Needs a good shot in its own arm
Review written by
May 21st, 2014
Me & My Furry Patients 3D couldn't expect to rest at the same level as EA's The Sims or Sim City, and in fact doesn't come close. The game places you in the position of an aspiring veterinarian, setting up shop just outside of town where you treat the patients brought to you. Slowly you'll expand your practice and gain knowledge so you can treat more animals. Unfortunately, while the concept is great and certainly not one that developer Independent Arts is foreign to, the actual game falls short of delivering a satisfying gameplay experience.
The gameplay is standard sim fare, but unlike the greats in this genre Me & My Furry Patients 3D suffers from its highly repetitive nature and few customization options. As a veterinarian, you are tasked with the maintenance of animal pens and houses. Make sure you have a good supply of medicine and animal food, which you'll need when you treat in-patients. The better care you take of in-patients, the more money you earn in exchange.
But the act of caring for animals gets very tedious. You need to make sure they have enough food, keep cleaning the pens, and pet the animals so their happiness doesn't get too low. That's all well and good, but there's very little pay-off except for a nice pay check. Everything about the game is too stats-based without enough interaction with the environments. When you reach the level of being able to take care of dogs, you have the option to take them for walks. Sadly, the player doesn't actually get to do the walking, you just have to watch a short animation of your character slowly walking a dog around a small stretch of your land. It's an exhilarating experience, to be sure. Horse riding is a bit better, as it opens up a sort of mini-game where you actually have control and can ride the horse around, jumping over barrel obstacles. It's still not thrilling, but it's at least something in an otherwise fairly dry experience.
Even treating the animals becomes rote. You select the medication for each case and give it to the patient, but you'll find you're just giving the same treatments over and over. Antibiotic + tonic, and you're done. Maybe the next one just wants a tonic. The other may want an anti-inflammatory cream, disinfectant, and a tonic. The repetitiveness of this game could be chalked down to the nature of the job, but there's little of anything exciting going on with the treatment of animals. It would have been nice for much more variety in cases. Sure, we don't like to see animals sick or injured, but if you're going to make a game about playing vet, give us something exciting. Continuously getting animals with vitamin deficiencies or weepy eyes doesn't make for an exciting narrative.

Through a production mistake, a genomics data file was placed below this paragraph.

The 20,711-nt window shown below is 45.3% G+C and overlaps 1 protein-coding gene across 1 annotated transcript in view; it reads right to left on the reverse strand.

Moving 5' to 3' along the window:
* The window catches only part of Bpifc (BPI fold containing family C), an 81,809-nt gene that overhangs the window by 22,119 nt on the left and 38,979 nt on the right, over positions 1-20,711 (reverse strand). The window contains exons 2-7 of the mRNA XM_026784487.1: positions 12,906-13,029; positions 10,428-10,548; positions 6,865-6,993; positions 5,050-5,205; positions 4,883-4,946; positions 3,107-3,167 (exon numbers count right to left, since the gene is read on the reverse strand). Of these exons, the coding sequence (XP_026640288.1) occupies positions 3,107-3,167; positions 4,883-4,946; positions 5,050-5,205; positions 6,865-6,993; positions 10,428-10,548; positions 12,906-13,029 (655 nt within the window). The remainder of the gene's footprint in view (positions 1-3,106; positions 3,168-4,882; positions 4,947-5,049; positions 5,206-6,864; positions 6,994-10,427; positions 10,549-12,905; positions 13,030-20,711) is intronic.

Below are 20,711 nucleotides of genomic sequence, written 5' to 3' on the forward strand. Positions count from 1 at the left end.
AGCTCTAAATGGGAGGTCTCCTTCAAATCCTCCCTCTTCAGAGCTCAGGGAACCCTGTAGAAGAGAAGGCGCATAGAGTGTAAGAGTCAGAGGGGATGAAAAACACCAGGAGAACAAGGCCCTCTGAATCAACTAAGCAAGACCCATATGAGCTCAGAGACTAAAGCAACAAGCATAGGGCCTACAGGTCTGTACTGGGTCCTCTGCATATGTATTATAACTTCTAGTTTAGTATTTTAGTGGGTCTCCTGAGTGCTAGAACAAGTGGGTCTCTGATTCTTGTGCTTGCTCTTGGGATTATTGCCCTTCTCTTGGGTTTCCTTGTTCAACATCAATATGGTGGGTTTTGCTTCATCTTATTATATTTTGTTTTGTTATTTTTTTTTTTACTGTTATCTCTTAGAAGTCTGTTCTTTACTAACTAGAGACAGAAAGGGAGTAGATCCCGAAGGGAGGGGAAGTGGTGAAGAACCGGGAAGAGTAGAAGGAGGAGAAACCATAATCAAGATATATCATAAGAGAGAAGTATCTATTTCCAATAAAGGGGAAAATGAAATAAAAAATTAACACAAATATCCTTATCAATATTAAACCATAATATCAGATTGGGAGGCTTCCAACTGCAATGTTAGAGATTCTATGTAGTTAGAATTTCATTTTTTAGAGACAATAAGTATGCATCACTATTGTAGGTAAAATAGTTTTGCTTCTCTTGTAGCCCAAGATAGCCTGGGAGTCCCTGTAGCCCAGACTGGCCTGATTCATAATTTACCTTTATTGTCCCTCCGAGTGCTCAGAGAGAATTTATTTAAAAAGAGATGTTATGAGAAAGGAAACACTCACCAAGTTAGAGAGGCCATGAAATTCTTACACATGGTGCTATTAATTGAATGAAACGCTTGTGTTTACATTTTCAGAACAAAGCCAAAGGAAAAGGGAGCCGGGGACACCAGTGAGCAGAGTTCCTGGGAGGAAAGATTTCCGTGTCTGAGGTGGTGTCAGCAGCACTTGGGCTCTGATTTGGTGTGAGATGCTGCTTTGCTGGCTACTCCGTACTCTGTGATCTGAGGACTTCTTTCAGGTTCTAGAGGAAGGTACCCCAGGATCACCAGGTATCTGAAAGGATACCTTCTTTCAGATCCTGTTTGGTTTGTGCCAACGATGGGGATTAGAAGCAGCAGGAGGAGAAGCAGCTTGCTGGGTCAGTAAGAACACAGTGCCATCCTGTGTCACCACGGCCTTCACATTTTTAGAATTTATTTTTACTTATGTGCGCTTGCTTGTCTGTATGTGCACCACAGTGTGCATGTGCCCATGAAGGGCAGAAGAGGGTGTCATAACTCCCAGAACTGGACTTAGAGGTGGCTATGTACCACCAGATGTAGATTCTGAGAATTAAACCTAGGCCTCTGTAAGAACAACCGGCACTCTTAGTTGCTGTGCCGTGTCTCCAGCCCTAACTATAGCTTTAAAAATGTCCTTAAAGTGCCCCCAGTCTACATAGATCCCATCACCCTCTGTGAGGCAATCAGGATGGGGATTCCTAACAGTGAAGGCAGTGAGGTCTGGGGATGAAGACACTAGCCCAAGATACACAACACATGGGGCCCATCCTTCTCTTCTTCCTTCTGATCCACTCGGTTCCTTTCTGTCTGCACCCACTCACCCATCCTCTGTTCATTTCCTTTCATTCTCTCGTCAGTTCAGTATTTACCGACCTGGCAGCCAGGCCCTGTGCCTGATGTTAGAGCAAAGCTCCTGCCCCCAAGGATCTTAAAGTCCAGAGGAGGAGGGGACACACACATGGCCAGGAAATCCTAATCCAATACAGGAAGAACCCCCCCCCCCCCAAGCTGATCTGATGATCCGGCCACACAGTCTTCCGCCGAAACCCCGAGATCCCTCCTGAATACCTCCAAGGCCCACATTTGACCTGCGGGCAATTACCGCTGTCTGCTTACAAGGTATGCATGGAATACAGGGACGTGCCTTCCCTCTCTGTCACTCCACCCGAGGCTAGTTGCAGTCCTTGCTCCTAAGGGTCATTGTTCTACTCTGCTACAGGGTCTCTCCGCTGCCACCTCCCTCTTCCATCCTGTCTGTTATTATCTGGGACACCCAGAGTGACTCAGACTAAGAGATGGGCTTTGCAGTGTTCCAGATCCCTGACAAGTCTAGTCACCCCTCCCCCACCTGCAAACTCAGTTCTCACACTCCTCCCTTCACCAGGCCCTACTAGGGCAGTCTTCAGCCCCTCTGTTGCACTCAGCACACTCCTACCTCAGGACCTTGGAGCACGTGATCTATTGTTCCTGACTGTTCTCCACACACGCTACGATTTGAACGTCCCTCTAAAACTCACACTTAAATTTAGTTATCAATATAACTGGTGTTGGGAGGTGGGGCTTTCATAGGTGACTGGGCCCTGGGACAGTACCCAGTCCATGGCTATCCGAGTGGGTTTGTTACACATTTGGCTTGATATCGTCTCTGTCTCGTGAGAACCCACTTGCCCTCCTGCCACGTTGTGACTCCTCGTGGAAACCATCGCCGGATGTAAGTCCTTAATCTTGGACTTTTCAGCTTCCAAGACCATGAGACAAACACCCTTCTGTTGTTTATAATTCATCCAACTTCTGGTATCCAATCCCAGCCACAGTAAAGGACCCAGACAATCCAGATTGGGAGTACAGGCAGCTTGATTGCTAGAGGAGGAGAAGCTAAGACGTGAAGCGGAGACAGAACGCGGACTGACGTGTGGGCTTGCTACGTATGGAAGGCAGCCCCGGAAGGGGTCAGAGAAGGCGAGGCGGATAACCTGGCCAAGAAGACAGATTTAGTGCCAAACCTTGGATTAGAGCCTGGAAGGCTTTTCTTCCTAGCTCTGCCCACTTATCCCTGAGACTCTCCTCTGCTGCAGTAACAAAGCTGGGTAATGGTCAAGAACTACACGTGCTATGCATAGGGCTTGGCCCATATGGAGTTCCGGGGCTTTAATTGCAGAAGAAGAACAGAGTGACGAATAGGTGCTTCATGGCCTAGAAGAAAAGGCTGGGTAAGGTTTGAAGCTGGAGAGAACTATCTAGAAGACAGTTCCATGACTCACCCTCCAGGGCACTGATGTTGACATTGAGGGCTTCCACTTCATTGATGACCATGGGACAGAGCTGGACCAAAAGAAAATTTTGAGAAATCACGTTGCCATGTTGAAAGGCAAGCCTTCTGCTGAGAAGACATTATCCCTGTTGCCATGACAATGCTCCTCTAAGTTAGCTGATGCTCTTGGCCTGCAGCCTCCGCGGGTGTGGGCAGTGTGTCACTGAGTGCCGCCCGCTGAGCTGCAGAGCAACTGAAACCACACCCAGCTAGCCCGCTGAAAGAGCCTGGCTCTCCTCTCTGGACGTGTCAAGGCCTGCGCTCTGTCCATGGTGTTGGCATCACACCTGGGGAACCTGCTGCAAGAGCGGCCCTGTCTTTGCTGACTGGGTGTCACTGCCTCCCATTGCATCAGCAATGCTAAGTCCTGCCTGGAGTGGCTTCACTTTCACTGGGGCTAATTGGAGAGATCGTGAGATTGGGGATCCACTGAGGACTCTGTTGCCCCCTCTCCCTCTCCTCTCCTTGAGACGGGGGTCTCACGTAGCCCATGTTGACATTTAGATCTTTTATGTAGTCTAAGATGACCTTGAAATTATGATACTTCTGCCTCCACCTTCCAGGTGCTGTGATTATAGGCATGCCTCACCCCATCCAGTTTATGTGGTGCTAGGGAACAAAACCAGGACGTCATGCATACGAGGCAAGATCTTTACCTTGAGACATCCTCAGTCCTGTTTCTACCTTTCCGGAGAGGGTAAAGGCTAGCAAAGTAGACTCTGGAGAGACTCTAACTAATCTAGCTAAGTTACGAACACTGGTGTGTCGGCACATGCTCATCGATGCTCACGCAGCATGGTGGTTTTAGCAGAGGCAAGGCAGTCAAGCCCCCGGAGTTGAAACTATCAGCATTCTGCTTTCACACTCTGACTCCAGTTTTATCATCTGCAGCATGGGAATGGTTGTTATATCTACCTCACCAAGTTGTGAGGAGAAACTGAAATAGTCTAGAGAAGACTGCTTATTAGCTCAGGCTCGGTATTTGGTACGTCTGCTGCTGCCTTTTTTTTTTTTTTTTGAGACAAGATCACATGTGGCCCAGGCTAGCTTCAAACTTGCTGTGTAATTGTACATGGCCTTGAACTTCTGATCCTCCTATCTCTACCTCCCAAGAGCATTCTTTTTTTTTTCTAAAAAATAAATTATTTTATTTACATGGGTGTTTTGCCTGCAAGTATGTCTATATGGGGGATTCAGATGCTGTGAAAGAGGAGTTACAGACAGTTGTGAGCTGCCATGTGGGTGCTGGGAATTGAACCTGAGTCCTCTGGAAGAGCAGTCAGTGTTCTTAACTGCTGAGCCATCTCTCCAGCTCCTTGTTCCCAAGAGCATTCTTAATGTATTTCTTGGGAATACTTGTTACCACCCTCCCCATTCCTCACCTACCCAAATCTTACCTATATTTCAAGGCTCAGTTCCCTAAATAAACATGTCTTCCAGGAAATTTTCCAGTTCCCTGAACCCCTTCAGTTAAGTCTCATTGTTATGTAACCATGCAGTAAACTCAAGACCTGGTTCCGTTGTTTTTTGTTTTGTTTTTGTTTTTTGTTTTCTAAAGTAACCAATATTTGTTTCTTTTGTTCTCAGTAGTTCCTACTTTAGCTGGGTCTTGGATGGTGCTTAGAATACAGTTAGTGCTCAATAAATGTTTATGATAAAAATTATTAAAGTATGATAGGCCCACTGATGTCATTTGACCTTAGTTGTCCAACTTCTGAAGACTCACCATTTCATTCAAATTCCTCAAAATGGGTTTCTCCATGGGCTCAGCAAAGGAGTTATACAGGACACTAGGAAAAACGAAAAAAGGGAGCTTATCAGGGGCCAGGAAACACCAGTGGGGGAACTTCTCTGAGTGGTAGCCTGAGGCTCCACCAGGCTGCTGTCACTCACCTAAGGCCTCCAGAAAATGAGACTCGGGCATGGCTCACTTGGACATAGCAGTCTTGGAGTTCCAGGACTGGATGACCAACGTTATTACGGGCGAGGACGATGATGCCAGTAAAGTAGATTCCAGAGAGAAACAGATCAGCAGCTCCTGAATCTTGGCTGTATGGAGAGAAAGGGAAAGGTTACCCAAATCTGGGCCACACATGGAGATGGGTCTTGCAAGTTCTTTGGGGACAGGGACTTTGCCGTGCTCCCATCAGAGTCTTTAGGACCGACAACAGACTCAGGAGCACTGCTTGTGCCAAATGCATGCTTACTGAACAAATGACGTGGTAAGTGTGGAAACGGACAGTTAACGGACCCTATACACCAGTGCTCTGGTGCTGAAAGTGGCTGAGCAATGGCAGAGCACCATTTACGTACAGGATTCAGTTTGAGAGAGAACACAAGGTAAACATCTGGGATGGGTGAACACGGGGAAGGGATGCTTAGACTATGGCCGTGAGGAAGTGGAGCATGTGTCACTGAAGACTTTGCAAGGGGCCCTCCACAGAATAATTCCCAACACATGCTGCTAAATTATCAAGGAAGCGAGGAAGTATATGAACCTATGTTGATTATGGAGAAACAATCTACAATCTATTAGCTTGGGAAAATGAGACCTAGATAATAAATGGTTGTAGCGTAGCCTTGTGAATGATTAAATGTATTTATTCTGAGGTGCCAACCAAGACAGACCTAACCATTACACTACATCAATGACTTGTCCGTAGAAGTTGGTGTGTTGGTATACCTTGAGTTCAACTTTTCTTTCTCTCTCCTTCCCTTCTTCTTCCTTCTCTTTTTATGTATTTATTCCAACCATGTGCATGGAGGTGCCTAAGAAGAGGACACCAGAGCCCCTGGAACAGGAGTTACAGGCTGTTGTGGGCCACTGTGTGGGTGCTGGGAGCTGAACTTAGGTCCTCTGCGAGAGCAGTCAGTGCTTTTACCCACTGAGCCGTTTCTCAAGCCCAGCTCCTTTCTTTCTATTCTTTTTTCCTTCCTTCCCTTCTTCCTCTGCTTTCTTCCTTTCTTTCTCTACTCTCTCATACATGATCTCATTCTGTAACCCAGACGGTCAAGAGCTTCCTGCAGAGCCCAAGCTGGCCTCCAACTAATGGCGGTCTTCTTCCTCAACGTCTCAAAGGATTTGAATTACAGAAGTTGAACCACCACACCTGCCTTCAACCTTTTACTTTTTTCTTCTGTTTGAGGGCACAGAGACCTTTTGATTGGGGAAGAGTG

There's also little risk involved in treating patients. An anxiety meter fluctuates above an animal when you're treating them, but unless you give them the wrong medicine that meter doesn't mean much; it isn't about to erupt on you. It only lowers once you provide the proper treatment, but there's no sense of immediacy in administering the medication because no animal will try to scramble. If you happen to provide the wrong treatment, you're simply scolded with a text box saying the owner won't be pleased and won't return anytime soon. But, you've no real reputation to break, as other clients will continue to come at their regular flow. You'll probably see around 7-8 patients in a day on average, unless you opt to promote yourself through a flyer or television ad. That isn't really necessary though, as you'll easily earn enough money to complete all of the provided game tasks by the 12th in-game day.
Tasks include going to the academy to learn how to treat new animals, expanding your practice and animal shelters, and treating certain animals for the first time. By the time you've completed all of the tasks, there's not much more for you to do in the game except continue being obsessive about taking care of animals. You may as well spend the time you'd do that with worrying over your real-life to-do list.